Newspaper Page Text
1911 AUGUST Ifll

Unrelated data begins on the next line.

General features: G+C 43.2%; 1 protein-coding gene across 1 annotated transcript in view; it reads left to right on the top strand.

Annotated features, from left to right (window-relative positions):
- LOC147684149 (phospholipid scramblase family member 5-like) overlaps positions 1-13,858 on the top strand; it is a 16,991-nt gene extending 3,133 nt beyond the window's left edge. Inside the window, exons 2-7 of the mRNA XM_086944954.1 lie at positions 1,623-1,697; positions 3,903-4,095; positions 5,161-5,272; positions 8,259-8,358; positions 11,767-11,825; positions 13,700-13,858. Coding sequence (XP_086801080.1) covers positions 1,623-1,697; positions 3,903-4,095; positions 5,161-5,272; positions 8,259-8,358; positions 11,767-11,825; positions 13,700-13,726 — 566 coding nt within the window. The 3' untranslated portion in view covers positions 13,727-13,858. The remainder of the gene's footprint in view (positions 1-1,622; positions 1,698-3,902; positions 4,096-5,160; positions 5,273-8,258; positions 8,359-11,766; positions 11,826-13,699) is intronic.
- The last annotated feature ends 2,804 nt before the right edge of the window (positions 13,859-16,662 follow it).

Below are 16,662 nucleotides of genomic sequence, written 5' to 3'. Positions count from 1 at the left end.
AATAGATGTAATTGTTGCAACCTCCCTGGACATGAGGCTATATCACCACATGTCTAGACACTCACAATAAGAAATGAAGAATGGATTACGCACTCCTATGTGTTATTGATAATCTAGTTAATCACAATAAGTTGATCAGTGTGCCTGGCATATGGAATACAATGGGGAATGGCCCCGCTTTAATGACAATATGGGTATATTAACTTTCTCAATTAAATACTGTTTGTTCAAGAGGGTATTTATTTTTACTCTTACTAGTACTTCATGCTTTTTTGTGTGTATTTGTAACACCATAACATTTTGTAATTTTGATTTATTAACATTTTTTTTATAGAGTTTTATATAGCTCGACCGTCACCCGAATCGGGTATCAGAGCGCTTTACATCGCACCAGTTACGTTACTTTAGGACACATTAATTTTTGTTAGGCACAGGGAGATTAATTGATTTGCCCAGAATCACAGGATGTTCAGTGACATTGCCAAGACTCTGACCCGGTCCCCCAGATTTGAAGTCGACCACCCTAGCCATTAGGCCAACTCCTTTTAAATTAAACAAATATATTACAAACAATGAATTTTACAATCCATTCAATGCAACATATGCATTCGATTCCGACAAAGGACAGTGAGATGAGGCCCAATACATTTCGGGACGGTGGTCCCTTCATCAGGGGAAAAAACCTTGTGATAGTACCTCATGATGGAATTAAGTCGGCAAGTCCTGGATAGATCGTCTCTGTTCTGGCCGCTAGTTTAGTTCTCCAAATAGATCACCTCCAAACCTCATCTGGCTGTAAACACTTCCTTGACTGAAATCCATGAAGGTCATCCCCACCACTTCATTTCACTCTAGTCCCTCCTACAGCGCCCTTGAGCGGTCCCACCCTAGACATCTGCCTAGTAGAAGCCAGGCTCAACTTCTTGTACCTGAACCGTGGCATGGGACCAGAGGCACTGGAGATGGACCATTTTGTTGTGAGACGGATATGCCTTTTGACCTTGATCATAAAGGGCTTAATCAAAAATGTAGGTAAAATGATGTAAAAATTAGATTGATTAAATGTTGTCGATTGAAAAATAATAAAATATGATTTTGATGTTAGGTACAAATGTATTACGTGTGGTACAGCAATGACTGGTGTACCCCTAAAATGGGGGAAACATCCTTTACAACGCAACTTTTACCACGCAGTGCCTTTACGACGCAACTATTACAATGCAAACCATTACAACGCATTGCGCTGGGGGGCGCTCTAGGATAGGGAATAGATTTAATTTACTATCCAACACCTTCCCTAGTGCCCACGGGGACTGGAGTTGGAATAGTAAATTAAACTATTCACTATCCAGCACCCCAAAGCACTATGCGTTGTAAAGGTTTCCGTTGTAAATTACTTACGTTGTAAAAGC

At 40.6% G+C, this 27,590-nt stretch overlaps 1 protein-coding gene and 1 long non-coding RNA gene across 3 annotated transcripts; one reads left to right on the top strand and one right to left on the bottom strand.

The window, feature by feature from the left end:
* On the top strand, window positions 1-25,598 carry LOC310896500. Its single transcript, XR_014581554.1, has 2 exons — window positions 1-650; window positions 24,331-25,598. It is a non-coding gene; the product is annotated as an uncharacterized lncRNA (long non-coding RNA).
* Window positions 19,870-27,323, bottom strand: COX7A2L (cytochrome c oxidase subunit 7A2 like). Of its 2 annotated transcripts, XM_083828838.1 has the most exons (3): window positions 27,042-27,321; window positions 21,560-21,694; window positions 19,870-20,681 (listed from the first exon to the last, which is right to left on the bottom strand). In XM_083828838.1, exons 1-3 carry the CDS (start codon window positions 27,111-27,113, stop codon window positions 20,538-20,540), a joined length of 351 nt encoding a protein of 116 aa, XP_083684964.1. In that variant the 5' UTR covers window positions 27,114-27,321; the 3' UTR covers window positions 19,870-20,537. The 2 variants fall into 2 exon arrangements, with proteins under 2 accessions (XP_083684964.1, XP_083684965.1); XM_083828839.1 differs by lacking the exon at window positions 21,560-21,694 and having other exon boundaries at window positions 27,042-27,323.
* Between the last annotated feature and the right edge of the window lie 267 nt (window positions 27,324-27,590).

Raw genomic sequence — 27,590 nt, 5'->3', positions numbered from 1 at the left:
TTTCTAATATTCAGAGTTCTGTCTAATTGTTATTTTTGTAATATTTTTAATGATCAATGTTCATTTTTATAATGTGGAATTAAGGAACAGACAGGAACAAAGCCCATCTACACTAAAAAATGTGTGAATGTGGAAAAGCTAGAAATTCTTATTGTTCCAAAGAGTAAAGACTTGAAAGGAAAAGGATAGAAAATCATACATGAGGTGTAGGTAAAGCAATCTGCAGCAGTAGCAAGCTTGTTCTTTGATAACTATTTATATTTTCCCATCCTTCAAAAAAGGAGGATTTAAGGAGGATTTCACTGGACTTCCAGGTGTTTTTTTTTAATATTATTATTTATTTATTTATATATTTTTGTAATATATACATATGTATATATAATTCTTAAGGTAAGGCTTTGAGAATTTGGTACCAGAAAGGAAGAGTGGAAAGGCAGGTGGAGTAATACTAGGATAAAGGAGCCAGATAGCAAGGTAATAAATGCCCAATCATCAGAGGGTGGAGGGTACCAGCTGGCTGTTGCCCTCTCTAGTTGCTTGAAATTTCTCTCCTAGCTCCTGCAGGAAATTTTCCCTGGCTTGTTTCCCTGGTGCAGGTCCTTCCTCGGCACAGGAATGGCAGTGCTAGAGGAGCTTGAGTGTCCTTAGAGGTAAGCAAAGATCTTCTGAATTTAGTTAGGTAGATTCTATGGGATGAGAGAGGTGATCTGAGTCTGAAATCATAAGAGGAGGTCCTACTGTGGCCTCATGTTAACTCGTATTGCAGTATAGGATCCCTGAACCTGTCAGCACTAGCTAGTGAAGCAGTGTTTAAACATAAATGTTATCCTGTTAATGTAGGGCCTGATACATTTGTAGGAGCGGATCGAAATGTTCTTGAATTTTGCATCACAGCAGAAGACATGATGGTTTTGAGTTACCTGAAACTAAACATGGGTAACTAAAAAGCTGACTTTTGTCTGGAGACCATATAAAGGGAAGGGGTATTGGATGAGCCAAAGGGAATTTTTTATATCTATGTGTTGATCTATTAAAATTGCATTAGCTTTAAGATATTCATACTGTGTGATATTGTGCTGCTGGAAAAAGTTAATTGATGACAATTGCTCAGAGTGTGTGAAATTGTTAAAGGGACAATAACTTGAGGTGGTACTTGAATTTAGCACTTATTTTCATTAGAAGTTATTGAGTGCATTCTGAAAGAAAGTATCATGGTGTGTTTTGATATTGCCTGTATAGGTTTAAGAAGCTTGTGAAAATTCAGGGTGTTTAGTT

suw.wow.iTDt.iWtp.l'hib. ifai. i4aJ 1 8 15 e 9 1314 10 2021 2728293031 MISSOURI RURALIST. A bij,' uvtjkly iiKririilttinil mid live stock papiT pub lislicil at Kansas City, .Mo. A Missouri pa pur for. Missouri farmers and btvi'dern (indorsed by the lea -liiiK agriculturists and stock men of the ntate. A paper that should be in every farm home. It is published by Arthur Cupper, owner and publish er of the greatest farm papers in tho west. T. W. Morse, one of the ablest writers on agricultural ami live stock mat ters in the country, is in chaw of the Kditnrial Department and has for his assistants the following well known Depart nieiit Kditors and Special (.'ontributors : HO.MK Mrs. A. 55. Moore DAIRY Albert S. Knnis POIMPRY Mrs. .las. A. Staples MAKKKTS (J. A. Metsker VKTKU1NAKY Dr. Walter NVarren Partial list of Contributors : Curtis lllll W. I.. Nelson i: I.. Hughes. Frank K. Ilcadley K. M. Hall II. V. Ilroun I'. M. Ilclbel K. .1. Watcrstrlpc C.C. Hell S. S. Sp.illglcr M. II. llcrry .1. It. MlHIIII'V I'ror.lMI.Miiiiifiinl I'ruf. M. Miller Prof. C. II. F.eklcs I'mf. Trowbridge 'J.'hc subscription print of The Missouri Rum list isfcl pur year, but you can p't it by clubbing with Tiik Skntinki. for $1.50 per year for both publications. And in addition to the two papers, we will send you an up-to-date Man of the World and the State of Missouri by counties. Send your subscription tothiV ollice at once. - The many, many friends of Mrs. Maggie Daisle, formerly Miss Maggie J'erklns, of this city, are more than delighted to have her hero on a visit. Jt will he remembered that she mar ried Kldor Clyde Harsle, pastor of the Christian church, this city, at the lime. They are now located at Quill cy, III., where the Klder Is pastor of one of the churches. They have live children, hut shu came alone, as she Is In poor health. She Is making headquarters wttli her brother, Ster ling P. Perkins, of this city. Pryor Cunningham, accompanied by his niece, Miss n lane he Dillon, lave returned from a visit With Rela tives. In Maltland, Kkldmqre-. agd Miryvllle. ...nr.. vm- SHU i 10 11 12 1718 10 22232425 26 3 I'rof. I. II. Iinanc lr. I. I-'. Luckey Mrs. ArtlcMehnnalil ('. II. Hutchison T. K. ulsciiberry Mrs. duller Dlvltii! .1. II. Chcnowth, Jr. ('. I. Mulllnax M GERMAN-MILLED ress flour the answer to every Baking Problem. It's Firver,-Whiter arvd More Urxiforrrv Made by LARABEE S Famous GERMAN PROCESS. A ROGERS' SILVERWARE COUPON IN EVERY SACK. MOORE & KREEK, OREGON. MO. ATTENTION, COMRADES. Members of Meyer Post, (1. A. It., will please remember their next meet In' will be held Saturday, August '.'). Let there be a full attendance. F. S. Moiioan, Commander. -The many friends or Will It. Hershlierger were all glad to see him this week. He was here visiting his sister, Mrs. Elma Jones, and family, and attending our Chautauqua. Will's home, is now In Kansas City, Kan., but he has large real estate in terests In both Kansas City, Mo., and Kansas City, Kan., and has prospered In this world's goods. Y. P. A. Annual Meeting Closes. If was decided at the business ses sion of the Young People's Alliance and the Women . s Missionary Society of the Kansas Conference Kvangellcal association, held yesterday afternoon, to hold the next assembly at (larlleld park, provided suitable arrangements can be made with the park manage nieiit. The entire company of mure than .Vx) people who attended Hie seven days' meeting In the park were well pleased with the treatment thev received from the people of Topeka and pas-cd resolutions thanking the park management and the people of the city for the use of the park and the conveniences tJicy had received. One of the principal speakers of the meetings, which came to a successful close last night with a sacred concert, was lllshop S. C. Ilreyfogel, of Head ing, I'.i., who appeared on the pro gram each day. In addition to ser mons and lectures he conducted the devotional hour each morning. I airing the past year the reports show that the Young People's Alli ance of Kansas conference has ral-ed t.'l,(Mi for missions, both home and foreign. The total amount raised In the Women's Missionary society was for missions, the greater part of which will be used in t lie foreign Held. Sl'I'I'OIlT OK MISstoS AIUKs, Two missionaries will be sent into the foreign Held during the coming year by the Women's Missionary so ciety, accotdlng to the reports made at the meeting yesterday afternoon. One will lc a Kansas girl, Miss Flor ence K. F.rtrineyer, of Newton, and the other, Miss Alice Nelderhaiiser. of llaltlmore, O. These two young ladles expect to sail about October I forToklo, .lapan, where the will take up the missionary work among the people of that country. The number of converts at the (iar lleld p,tik meeting was just onedoeii, since the meetings began Tuesday night. One reason for the number not being greater is that most of those who al tended were already members of some church. One of the Interesting numbers of the sacred concert , which marked the close of the conference of the, two societies, was that of the Soil quar tette, consisting of Homer, Ksther. Hut t it: anil Clinton Solt, or Abilene. In addition to this number was a trombone solo by A. Mlttll, of Falls City, Neli.; a violin solo by Miss Kthcl Swart, of Kansas City: a reading en titled, "The Lost Words," by W. A. itansou, or Derby, Kan., and several other selections. The olllcers of the Young People's Alliance for the ensuing year, elected yesterday, are: Itev. II. Harthel, of St. Joseph, Mo., president: O. F. Hauiie, or St. Joseph, Mo., vice- president; Miss Nettie llumfeld, or Kansas City, Mo., recording secre tary: J. A. Werner, or Allien, Kau., corresponding secretary: Itev. (J. F. Iwlg, or Ordway, Col., treasurer: Miss Minnie Schalker, or Leavenworth, missionary secretary: Ksther Plat., or llolton, superintendent of Junior de partment, and Itev. ('. L. Sorg, or Topeja, as a member or the executive committee. The olllcers or the Women's Mis sionary society ror next year are: Mrs. W. ('. Johnson, or Hiawatha, Kan., piesldent; Mrs. W. F. Schuer- man. or Abilene, Kan,, vice-president; Miss Hattle Soil, or Abilene, Kau., recording secii'lary: Mrs. M. F. (label, or llolton. corresponding see i clary; Mrs. F. I'. Moyer, or llesston, Meas urer: Mrs. ('. A. Cllpbardt, ofAlda, mission baud superintendent: Mrs. Frank Selttel, or Kansas City, Mo., cradle roll superintendent; Mrs, I 'lis clllott,of llolton, superintendent mission study and Mrs. ('.. II. Dahl inan, or Topeka, organl.er. Topeka Capital, August 1. The Reunion. The premium lists In connection with the stock and industrial exhib its or the Craig iteiiiilou which will be held August J;i-l' I :'' are now com pleted and lllieral in every way. The preliminary work or the lleiinion is now about completed. A line concert band has been secured, also most or the speakers and other platform and outdoor attractions. The Iteiiniou program this year will present a di versification or features that will prove to bu or unusual Interest and pleasure. The Silent Reaper. Mrs. Susan Whipple died at her home hi Fortescuu, Tuesday last, August 1, mil, aged 01 years. -Will Drown, an employe or the llurllngton, died at Illgelow, Thurs day last, August .'), ltUl, from typhoid lever. James W. Uyerlydled at hlshome In Kenton township, August 1', llill, aged ill years. His tirst wile died In 11)07, and he is survived by seven chil dren and his second wile. Miss Estelle Grant, of Coffey vllle, Kuns., was the guest of her school friend, Miss Klnna Uragg, on Monday of this week.. Miss Zlnna entertained three tables at bridge Monday morn ing In her honor. I Did It. President Taft has t tie strong wea poti or simplicity with which to make his position secure when he is unduly assailed. In his special message recent I v sent to the senate he relied upon this faithful weapon, ami as a result he emerged rrom whatever predicament he may have liven thought to be In, with Hying colors. In this Instance, as In many others, lie makes no use of the Indirect logic which, as a lawyer, he might be expected to possess. He come to the point so directly and simply that his words carry convic tion to all sane, willfully perverted minds, It was he, he declares, who favored the Idea of opening new territory In Alaska ror the Uses or the settler. He was not actuated by the desire to rurtber the schemes or corporations; no corporations have been benefited Improperly as a result or the action or the (loveriiiueiit at Washington. The ctTort to Involve the Pres dent In a species of sharp practice, In which the President's brother llgures a a benellclary, Is clearly discredited. There is a truly Impressive honesty In the statement that the thing which the Territory of Alaska needs Is development, and where rights and franchises can be properly granted to encourage Investment and construct a railroad without conferring exclu sive privileges, I hulluvu It to be in accordance with good potlcv to grant them." The President Is steadily establish lug an Ananias club or his own: but he Is doing so by the excellent meth ods or speaking In such fr..uk and clear terms that cunning ami the yel low Journals have not a leg left to stand on. Protecting the Public. Several railroads In the West have abolished drinking cups In passenger cars and .stations. They have done so on the advice of statu health olllcers, foremost among whom is Hr. Dixon, or Michigan, who has urged such pro tection to the public. Careful Inves tigation by him has disclosed the fact that public drinking cups are dis seminators of diseases, some of them incurable. Some Instances tllscov- eied are horrible In their details. The Innovation has come none too soon. For many years passengers careful of their health have provided their own drinking cups, or else wholly re frained from drinking In public places. Thousands more thought less and care less have used glasses and metal cups with little or no precaution, notwith standing men and women wholly In dilTcrciit to the welfare of others may have Used them. loo. It has become a matter of protecting the "inno cent" against the "guilty." or, In other words, or conserving the public health, especially In those parts of the country In which cars and sta tions are utilized to a large extent by classes or people who aru In reeled with diseases against which precau tions must be taken. While the railroads abolish the public cup they also provide sanitary cups carefully protected, at a penny each. These cups can be used and thrown away; Indeed, are useless af ter they have served their purpose. The cost Is so low as not to be a hard ship, while the benefits are Inestima ble. The example of the Western railroads can be followed by others throughout the country tothe advan tage of the public. Guggenheim's Wail. Daniel Cuggeiihelm returned from Kuropc Just In I line to hear the rul ing of the Department of the Interior that the Cunningham coal claims in Alaska were fiaudiilciit and that con sequently Morganheim control or the enormous resources or Alaska was seriously Imperiled. It Is not strange that he should break into print with somber views or the future saturated with pessimism. That the country Is going to the "bow wows" is a cinch, he says, unless business, and of course lie means lllg lliisluess, but modestly declines to put It In capitals, should be permitted to run Itself as It pleas es and Incidentally everything else. He proposes a board of business men at Washington with the power to regulate everything anil everybody by tiat. It Is a simple plan Inspired by Russia, apparently the Guggenheim Ideal. Hut It does not work alto gether smoothly In ltussia, although In this country Rig Business lias managed In a number of states to control the entire Mate administra tion by a business autocracy working through bribery and graft. Lorlmer Is one of the proud and brilliant re sults of tills business administration of affairs In Illinois. New York city, Philadelphia and Chicago are further illustrations of the Guggenheim Idea in politics, hut Judging by the trend of events there are roqre walls -due from Daniel Guggenheim. Tuesday, August 1, Mrs. Lottie Kennedy came near losing her right eye. in stooping to pick someitung from the floor, she struck her eye on tlie post of a chair, severely bruising the eye, but fortunately not Injuring the sight. - ...... .. , ins-" we can affor.d now to -sell what is left of our. -summer stock without profit, because we can then have your money to invest in new fall goods and make money for ourselves by using your, money, this is the way we ar.e squeez ing out our profits OUT OF OUR PRICES. OREGON, MO. TEN PER CENT Is uIkiui the average loss of last spring's planting or rrult trees, as re ported by our patrons. Very rew have lost more while many report as low as live per cent. This is certainly an excellent showing after such an unprecedented drouth (coming as It did at the most critical period ror transplanted stock), and Is the best proof that IT PAYS TO HI V ALL Yol'lt NCIiSKItY STOCK AT IIOMK. We replace all you lose at half catalogue price the next season after planting, and we are here to keep faith with all our patrons, whether your loss be much or little. Send ror Catalogue. Yours ror Good Stock, MURRAY NURSERIES. GEO. R. MURRAY, Proprietor, OREGON. MISSOURI. Farms for Sale ! No 10 I'M acres, 'J I miles from Forest iivu, iiuuui. -o acres pasture, . acres 1 miner, larger, room bouse, hl.e of house Dixit) feet, addition DIxlH feet, cellar, wells, small barn, corn crib, hog sheds, etc.: land Is ralrly well fenced. Price. 75.00 per acre. No 11- 'Jim acres bottom land, I km acres In cultivation, about 'M acres tamu grass pasture, ' sets of improvements, one Il-room and one t-room house, - good barns, place Is fairly well fenced, well watered. Price, 'l.i.00 per acre. Terms on part. City Property For Sale ! No. I. No. 4 rooms. 1' closets, lot wixliiii feel, cistern with cement plat form, con crete walks and steps, wood and coal house, some fruit. Prlce.NDOO .too down, balance to suit puichaser at 7 per cent. il-room, pantry and ch set, house. Is electric lighted throughout, good cistern, water In kitchen, concrete walk and steps, barn on concrete foundation, room for horses, crib In barn has concretu lloor. 'Ibis properly Is In good repair, and should sell quick at the price, 1.hii.ini. 'J urius t.im.Ni down, balance to suit purchaser, at seven percent. No. .'I. Is a nice .Vroom cottage, Willi hardwood Moors: porches, closet and pantry: good cistern, smoke house, cellar under smoke house: apple, peach, plum and pear trees: one and one-half lots, UK) feet front on one street, IL'o feet on another. This Is a nice little property, with a line building lot. now In garden truck, and should sell rea'dlly at the price, 17."o.iki. Terms on part. No. 4. (Vroom house, Closet , Pantry and Porches, Cistern, Smoke-house, Chicken-house, and other out-bulldlngs, fulrlygood liarn: some rrult and shade trees. One city lot, Nixliio, Nice little homo and can be bought lor tl,m. Terms on part. For rurther particulars, call on, write or phone, W. COTTEN, OREGON, MISSOURI. TARKIO I V. THE EXPENSE ITEM Marshall Hall and Thompson Hall provide tioard, room, steam heat , elect rlc light at four dollars to four-llftv. I jf Itegular tuition, thirty dollars. Incidentals, rew and Tlj',inrB moderate. Sane student spirit in their way. Total per year: Say, two hundred-tlfly. AUDRKSS PHES. J. A. THOMPSON, 1). I) TARKIO, MO. Mrs. Fred Markt and daughters, Mrs. Lydla Ramsay and Mrs, Both Curtis, and little grand-daughter, Mildred Ramsay, are visiting her daughter, Mrs. Moss R. Noland and family, of Holllday, Monroe county, this state. RESOLVED That WEVANTTOHLLOUR. SPONGE WITH FRESH WATER. AND OUR SHELVED WITH fRESH FALL GOODS So WE'RE SQUEEZING OUT OUR PROFITS NOW BUSTER BROWN, IS'uitaiMfr out ttotiTfc City: practically all could be cult!- COLLEGE matter or spending. Manv work Will Luckhardt and farr.lly, of Tarklo, were hero tills week for a day or two, en-route home from St. Joseph, whero they had been visiting relatives. They made the trip" by automobile. Thev were tlm of C. D. Zook and family.